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J Pharmacol Sci. 2003 Sep;93(1):22-9.

New aspects of neurotransmitter release and exocytosis: dynamic and differential regulation of synapsin I phosphorylation by acute neuronal excitation in vivo.

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  • 1Department of Information Physiology, National Institute for Physiological Sciences, and The Graduate University for Advanced Studies (SOKENDAI), Okazaki, Japan.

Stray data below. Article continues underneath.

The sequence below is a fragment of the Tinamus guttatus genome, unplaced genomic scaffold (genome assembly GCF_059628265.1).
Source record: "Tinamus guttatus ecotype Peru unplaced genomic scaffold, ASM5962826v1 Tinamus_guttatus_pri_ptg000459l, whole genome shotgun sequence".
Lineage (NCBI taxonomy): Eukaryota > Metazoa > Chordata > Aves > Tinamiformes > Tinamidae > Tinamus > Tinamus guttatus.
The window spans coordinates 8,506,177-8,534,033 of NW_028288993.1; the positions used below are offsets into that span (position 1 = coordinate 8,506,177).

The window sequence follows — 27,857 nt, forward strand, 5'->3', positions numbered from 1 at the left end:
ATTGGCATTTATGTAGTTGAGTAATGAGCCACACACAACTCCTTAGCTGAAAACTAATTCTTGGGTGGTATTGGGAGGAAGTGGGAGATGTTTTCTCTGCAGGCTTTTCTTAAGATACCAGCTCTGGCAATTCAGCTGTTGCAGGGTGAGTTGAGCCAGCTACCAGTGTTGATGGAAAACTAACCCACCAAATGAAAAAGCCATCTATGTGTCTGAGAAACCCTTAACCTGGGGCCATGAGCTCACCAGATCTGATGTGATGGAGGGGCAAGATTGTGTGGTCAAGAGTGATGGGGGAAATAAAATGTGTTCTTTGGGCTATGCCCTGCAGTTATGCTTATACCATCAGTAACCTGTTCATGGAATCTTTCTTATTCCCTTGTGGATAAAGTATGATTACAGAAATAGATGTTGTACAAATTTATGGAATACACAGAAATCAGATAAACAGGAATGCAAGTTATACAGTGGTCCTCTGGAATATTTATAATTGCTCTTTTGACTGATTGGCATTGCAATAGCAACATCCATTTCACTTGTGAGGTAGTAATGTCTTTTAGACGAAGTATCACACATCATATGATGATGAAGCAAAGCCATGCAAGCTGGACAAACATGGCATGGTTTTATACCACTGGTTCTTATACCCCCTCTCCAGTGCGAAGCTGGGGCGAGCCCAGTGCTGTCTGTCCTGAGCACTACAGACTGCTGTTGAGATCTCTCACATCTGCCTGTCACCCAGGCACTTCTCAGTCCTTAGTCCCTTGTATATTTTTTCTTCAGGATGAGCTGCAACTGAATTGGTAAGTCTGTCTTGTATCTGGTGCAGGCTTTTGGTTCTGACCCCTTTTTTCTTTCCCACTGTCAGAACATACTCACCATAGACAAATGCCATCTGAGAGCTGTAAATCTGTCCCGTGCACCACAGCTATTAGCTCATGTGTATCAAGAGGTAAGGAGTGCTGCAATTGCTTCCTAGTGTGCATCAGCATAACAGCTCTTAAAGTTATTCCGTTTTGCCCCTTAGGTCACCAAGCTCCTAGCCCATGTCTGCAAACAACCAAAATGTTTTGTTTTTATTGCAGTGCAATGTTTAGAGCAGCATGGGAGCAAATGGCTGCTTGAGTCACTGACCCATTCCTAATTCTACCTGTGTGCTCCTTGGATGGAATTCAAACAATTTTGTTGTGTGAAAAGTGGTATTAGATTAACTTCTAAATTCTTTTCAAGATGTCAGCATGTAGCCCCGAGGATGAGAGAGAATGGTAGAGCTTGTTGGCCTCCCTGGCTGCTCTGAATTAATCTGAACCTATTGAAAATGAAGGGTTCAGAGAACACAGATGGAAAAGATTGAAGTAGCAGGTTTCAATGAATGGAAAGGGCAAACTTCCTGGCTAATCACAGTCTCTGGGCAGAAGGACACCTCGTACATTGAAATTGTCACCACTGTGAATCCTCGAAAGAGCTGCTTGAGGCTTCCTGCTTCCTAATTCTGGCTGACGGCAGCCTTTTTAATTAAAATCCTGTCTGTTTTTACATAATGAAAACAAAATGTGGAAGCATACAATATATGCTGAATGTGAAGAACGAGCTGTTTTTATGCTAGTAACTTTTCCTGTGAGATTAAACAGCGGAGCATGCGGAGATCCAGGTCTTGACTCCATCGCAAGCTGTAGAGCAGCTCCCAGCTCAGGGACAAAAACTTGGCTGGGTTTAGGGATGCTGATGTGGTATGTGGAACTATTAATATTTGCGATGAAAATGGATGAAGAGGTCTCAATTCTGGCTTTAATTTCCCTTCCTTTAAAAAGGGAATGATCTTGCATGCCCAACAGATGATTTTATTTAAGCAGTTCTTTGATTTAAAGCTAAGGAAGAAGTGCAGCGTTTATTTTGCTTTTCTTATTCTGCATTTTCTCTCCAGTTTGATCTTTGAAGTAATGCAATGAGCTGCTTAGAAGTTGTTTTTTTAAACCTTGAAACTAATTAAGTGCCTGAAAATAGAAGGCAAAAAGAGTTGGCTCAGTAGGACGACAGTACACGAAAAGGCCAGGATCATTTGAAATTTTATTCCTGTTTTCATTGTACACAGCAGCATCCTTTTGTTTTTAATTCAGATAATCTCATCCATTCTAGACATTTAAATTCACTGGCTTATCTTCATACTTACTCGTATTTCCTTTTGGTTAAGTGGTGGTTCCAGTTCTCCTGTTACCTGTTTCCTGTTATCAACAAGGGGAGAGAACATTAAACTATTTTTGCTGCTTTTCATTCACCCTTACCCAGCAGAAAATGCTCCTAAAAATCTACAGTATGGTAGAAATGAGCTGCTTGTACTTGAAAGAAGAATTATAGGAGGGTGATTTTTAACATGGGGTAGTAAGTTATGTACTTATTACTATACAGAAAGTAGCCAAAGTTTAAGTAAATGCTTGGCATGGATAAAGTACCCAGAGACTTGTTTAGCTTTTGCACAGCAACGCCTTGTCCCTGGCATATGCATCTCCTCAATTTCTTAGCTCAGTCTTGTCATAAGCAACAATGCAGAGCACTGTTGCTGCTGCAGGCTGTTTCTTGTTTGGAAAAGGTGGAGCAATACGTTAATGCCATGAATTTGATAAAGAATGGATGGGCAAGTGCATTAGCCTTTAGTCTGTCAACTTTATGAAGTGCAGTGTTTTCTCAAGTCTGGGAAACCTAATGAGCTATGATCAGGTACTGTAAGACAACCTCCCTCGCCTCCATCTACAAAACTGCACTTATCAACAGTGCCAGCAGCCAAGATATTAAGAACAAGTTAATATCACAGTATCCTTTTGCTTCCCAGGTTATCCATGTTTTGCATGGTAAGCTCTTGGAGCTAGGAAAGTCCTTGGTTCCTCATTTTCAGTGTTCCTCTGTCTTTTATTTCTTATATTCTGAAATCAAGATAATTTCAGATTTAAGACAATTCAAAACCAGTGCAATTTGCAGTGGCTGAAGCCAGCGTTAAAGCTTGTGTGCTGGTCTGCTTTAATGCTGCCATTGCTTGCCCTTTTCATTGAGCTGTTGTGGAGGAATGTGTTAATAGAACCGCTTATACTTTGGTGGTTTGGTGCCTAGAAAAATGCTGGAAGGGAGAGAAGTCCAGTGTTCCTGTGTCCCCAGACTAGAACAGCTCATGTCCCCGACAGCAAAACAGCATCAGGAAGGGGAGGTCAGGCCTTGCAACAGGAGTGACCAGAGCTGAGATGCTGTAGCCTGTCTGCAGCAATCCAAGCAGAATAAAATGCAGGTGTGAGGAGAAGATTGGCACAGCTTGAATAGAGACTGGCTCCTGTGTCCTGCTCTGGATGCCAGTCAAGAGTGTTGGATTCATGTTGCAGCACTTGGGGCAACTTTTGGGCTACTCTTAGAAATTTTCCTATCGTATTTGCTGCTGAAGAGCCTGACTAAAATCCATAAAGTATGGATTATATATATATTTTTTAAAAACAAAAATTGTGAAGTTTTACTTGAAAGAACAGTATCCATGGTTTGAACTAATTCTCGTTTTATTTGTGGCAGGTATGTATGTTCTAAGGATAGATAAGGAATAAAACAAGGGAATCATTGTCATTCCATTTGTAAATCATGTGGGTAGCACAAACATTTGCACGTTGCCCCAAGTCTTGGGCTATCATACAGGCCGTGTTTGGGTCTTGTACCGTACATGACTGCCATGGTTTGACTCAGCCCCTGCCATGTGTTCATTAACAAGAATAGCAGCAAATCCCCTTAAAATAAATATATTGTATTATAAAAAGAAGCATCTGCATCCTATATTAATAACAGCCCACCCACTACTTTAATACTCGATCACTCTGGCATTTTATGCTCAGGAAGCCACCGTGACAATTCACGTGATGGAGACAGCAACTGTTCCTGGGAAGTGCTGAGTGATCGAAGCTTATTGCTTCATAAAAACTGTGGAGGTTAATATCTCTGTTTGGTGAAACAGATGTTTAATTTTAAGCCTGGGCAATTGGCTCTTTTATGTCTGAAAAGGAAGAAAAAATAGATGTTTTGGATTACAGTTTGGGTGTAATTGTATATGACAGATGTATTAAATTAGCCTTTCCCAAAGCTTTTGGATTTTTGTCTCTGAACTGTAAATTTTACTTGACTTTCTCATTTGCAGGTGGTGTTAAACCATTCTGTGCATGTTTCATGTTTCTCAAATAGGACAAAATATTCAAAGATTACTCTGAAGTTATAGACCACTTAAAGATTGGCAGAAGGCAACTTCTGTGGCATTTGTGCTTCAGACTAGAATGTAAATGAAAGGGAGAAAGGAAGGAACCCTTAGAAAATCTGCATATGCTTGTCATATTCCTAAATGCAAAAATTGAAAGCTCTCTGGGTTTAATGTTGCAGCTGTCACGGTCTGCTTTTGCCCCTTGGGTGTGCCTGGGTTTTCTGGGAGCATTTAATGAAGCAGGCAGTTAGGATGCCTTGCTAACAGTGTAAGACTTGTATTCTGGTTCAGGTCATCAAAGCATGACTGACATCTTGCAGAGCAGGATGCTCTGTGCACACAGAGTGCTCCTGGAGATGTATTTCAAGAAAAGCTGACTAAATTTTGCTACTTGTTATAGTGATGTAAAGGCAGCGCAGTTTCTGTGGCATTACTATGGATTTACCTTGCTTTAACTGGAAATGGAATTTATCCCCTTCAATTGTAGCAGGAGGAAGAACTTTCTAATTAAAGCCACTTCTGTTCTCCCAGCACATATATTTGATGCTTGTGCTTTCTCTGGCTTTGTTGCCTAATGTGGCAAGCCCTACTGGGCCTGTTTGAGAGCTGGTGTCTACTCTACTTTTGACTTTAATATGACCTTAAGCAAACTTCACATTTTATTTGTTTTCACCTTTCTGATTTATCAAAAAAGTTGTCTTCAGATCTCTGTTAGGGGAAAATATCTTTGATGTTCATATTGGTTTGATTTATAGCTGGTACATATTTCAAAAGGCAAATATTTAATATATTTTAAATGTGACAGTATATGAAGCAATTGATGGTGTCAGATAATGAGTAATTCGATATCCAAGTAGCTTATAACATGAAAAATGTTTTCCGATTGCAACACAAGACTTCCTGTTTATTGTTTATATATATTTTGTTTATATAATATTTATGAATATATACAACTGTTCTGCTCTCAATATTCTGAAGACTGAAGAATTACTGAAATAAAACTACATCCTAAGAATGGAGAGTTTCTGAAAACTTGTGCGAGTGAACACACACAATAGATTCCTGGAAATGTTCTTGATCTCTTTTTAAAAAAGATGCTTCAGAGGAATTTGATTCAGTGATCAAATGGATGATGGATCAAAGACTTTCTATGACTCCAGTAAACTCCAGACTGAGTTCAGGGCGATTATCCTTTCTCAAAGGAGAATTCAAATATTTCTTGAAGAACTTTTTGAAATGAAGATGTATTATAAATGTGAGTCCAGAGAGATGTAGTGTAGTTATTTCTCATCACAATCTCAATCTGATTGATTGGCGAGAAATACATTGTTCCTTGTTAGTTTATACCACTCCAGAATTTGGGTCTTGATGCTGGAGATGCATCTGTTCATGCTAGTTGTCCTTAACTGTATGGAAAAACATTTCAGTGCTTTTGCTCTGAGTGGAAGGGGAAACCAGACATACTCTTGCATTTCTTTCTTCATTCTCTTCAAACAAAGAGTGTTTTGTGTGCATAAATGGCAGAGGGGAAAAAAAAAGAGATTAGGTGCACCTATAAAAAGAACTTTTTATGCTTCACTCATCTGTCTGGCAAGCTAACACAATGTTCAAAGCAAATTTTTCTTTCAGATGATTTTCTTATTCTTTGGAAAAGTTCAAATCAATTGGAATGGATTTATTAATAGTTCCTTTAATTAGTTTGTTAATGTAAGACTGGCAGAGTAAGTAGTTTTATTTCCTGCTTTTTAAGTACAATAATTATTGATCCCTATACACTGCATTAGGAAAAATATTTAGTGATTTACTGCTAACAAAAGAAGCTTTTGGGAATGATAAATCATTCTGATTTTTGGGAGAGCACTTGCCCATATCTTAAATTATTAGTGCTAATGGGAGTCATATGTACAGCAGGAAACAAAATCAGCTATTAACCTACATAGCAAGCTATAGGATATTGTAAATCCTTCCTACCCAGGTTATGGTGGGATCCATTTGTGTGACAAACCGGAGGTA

Synapsin I is a synaptic vesicle-associated protein that is phosphorylated at multiple sites by various protein kinases. It has been proposed to play an important role in the regulation of neurotransmitter release and the organization of cytoskeletal architecture in the presynaptic terminal. In the present minireview, I describe the dynamic changes in synapsin I phosphorylation induced by acute neuronal excitation in vivo, and discuss its regulation by protein kinases and phosphatases and its functional significance in vivo. When acute neuronal excitation was induced by electroconvulsive treatment (ECT) in rats, phosphorylation of synapsin I at multiple sites was decreased during brief seizure activity in hippocampal and parieto-cortical homogenates. After termination of the seizure activity, phosphorylation at mitogen-activated protein kinase-dependent sites was increased dramatically. Phosphorylation at a Ca(2+)/calmodulin-dependent protein kinase II-dependent site was also increased moderately afterwards. The dynamic and differential changes in synapsin I phosphorylation induced by acute neuronal excitation may be involved in plastic changes induced by ECT and may have some role in its effectiveness for the treatment of psychiatric diseases in humans.

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